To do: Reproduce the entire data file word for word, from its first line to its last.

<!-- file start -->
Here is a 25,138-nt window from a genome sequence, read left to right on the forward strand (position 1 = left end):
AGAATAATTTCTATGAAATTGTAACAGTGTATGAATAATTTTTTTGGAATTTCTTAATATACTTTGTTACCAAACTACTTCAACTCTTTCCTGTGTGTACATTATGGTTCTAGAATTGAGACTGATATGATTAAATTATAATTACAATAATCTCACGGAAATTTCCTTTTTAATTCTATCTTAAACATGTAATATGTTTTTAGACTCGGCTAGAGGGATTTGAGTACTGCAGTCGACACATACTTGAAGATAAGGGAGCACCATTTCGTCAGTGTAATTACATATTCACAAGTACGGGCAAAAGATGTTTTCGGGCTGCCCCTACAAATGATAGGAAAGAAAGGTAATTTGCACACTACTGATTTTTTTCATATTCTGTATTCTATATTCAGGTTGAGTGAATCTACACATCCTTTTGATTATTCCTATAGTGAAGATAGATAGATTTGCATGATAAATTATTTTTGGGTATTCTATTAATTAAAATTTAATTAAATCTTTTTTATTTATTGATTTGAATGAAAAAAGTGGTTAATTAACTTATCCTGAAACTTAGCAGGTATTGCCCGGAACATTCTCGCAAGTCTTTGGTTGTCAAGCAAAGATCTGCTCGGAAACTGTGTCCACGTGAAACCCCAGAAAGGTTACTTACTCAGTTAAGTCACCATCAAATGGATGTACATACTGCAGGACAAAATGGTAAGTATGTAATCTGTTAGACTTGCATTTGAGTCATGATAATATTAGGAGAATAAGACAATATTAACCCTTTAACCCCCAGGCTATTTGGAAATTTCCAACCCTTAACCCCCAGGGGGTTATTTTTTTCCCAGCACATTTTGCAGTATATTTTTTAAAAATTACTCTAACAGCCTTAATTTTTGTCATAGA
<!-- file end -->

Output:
Here is a 25,138-nt window from a genome sequence, read left to right on the forward strand (position 1 = left end):
AGAATAATTTCTATGAAATTGTAACAGTGTATGAATAATTTTTTTGGAATTTCTTAATATACTTTGTTACCAAACTACTTCAACTCTTTCCTGTGTGTACATTATGGTTCTAGAATTGAGACTGATATGATTAAATTATAATTACAATAATCTCACGGAAATTTCCTTTTTAATTCTATCTTAAACATGTAATATGTTTTTAGACTCGGCTAGAGGGATTTGAGTACTGCAGTCGACACATACTTGAAGATAAGGGAGCACCATTTCGTCAGTGTAATTACATATTCACAAGTACGGGCAAAAGATGTTTTCGGGCTGCCCCTACAAATGATAGGAAAGAAAGGTAATTTGCACACTACTGATTTTTTTCATATTCTGTATTCTATATTCAGGTTGAGTGAATCTACACATCCTTTTGATTATTCCTATAGTGAAGATAGATAGATTTGCATGATAAATTATTTTTGGGTATTCTATTAATTAAAATTTAATTAAATCTTTTTTATTTATTGATTTGAATGAAAAAAGTGGTTAATTAACTTATCCTGAAACTTAGCAGGTATTGCCCGGAACATTCTCGCAAGTCTTTGGTTGTCAAGCAAAGATCTGCTCGGAAACTGTGTCCACGTGAAACCCCAGAAAGGTTACTTACTCAGTTAAGTCACCATCAAATGGATGTACATACTGCAGGACAAAATGGTAAGTATGTAATCTGTTAGACTTGCATTTGAGTCATGATAATATTAGGAGAATAAGACAATATTAACCCTTTAACCCCCAGGCTATTTGGAAATTTCCAACCCTTAACCCCCAGGGGGTTATTTTTTTCCCAGCACATTTTGCAGTATATTTTTTAAAAATTACTCTAACAGCCTTAATTTTTGTCATAGA